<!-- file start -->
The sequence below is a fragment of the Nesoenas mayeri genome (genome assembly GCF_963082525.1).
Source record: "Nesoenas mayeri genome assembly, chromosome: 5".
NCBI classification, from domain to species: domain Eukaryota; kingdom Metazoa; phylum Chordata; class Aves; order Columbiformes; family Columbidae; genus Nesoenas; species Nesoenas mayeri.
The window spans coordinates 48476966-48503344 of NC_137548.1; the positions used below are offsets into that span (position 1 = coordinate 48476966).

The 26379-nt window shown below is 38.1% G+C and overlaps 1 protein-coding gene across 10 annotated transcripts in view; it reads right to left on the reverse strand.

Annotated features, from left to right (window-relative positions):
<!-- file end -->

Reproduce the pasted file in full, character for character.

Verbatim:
The sequence below is a fragment of the Nesoenas mayeri genome (genome assembly GCF_963082525.1).
Source record: "Nesoenas mayeri genome assembly, chromosome: 5".
NCBI classification, from domain to species: domain Eukaryota; kingdom Metazoa; phylum Chordata; class Aves; order Columbiformes; family Columbidae; genus Nesoenas; species Nesoenas mayeri.
The window spans coordinates 48476966-48503344 of NC_137548.1; the positions used below are offsets into that span (position 1 = coordinate 48476966).

The 26379-nt window shown below is 38.1% G+C and overlaps 1 protein-coding gene across 10 annotated transcripts in view; it reads right to left on the reverse strand.

Annotated features, from left to right (window-relative positions):